Roosevelt ‘Through the Lenz’
Last spring, at a North Portland high school most often in the news for its dropout rate and its gang violence, students sought to redefine themselves and their neighborhood. Kristen Goessling–along with several other graduate students from Lewis & Clark’s counseling psychology program–collaborated with Roosevelt High School students on a photography project aimed at giving Portlanders a more authentic portrayal of their daily lives.
Ten Roosevelt students–all members of Step Up, an after-school tutoring program–participated in the project. They received training from Blue Moon Camera and Machine and were mentored throughout the project by Lewis & Clark’s graduate students. A $1,500 grant from North Portland Neighborhood Services covered supplies, including cameras. “The most important thing for everybody involved became the relationships that developed between the Roosevelt students and the Lewis & Clark participants,” says Goessling.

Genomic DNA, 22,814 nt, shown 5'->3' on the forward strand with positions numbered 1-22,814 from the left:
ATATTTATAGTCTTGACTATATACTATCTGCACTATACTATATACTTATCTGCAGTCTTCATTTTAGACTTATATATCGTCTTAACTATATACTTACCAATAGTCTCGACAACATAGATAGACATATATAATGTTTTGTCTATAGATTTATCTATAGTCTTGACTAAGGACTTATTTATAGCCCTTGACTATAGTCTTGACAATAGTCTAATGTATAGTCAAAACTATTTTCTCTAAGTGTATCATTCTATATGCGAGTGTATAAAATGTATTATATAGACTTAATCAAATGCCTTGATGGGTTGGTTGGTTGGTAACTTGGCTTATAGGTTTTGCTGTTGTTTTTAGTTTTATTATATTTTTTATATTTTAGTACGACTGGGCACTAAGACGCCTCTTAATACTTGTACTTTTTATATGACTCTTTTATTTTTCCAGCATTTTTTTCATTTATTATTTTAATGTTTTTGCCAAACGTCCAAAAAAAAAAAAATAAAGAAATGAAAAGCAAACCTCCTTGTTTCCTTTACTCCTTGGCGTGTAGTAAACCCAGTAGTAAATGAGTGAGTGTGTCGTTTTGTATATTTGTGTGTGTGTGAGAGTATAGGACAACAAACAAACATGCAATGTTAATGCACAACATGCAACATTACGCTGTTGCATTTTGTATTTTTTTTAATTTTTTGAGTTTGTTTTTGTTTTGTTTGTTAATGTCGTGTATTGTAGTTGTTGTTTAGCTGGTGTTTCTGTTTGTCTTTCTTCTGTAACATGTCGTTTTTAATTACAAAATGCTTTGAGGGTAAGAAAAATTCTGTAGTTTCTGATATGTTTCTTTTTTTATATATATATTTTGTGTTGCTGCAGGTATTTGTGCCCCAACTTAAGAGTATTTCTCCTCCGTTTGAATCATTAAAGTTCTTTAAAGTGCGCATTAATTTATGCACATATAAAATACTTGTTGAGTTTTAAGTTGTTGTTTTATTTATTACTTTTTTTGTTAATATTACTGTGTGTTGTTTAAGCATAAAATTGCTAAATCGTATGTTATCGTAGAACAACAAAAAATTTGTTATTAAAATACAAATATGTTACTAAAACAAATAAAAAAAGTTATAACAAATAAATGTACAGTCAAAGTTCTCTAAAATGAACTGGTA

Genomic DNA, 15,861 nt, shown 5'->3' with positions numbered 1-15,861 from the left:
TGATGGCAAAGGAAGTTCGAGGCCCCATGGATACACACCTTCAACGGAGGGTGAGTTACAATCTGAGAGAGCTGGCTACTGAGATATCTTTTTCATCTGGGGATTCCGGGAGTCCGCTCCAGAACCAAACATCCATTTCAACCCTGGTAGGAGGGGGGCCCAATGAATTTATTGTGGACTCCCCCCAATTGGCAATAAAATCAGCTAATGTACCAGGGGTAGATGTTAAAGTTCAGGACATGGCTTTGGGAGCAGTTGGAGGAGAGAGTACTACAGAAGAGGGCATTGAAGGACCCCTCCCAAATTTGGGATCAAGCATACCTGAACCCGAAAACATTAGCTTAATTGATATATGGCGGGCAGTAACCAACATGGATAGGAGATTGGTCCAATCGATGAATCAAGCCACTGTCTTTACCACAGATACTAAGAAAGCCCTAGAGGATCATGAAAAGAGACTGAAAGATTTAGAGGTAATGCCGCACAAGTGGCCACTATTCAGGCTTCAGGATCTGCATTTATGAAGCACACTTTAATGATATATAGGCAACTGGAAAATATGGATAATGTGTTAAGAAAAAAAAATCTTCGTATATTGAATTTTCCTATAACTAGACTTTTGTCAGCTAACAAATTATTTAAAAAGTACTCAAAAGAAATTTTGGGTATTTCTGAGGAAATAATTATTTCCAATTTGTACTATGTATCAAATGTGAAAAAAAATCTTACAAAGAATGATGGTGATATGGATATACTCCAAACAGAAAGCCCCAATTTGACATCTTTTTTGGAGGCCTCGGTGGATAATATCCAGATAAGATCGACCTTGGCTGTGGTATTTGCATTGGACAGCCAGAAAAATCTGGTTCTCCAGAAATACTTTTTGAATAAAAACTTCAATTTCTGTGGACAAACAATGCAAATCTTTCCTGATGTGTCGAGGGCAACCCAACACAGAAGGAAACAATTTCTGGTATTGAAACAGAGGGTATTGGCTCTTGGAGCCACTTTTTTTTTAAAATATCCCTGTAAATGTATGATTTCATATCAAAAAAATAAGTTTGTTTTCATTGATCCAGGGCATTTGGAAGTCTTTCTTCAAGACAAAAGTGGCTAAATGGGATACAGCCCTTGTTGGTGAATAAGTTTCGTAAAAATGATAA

Roosevelt students captured impressionistic images that often juxtapose the schoolyard with nearby parks, city buses, the golden arches of McDonald’s, and the unique lines of the St. Johns Bridge.
“We had conversations about our photos that developed our awareness and critical consciousness,” says Goessling. “We discussed the students’ environmental concerns, school violence issues, the police presence at school, litter and trash in the St. Johns neighborhood, and issues of racial segregation within Roosevelt and Portland.”
The project culminated in two photo exhibitions, one at Roosevelt and the other at Lewis & Clark. The students’ photos are also available on a website.
“This is a practical example of engaging youth to become active participants in their education,” says Goessling. “Through a process of collaboration and hard work, high school students, graduate school students, and community members taught each other about community, art, social justice, research, and empowerment.
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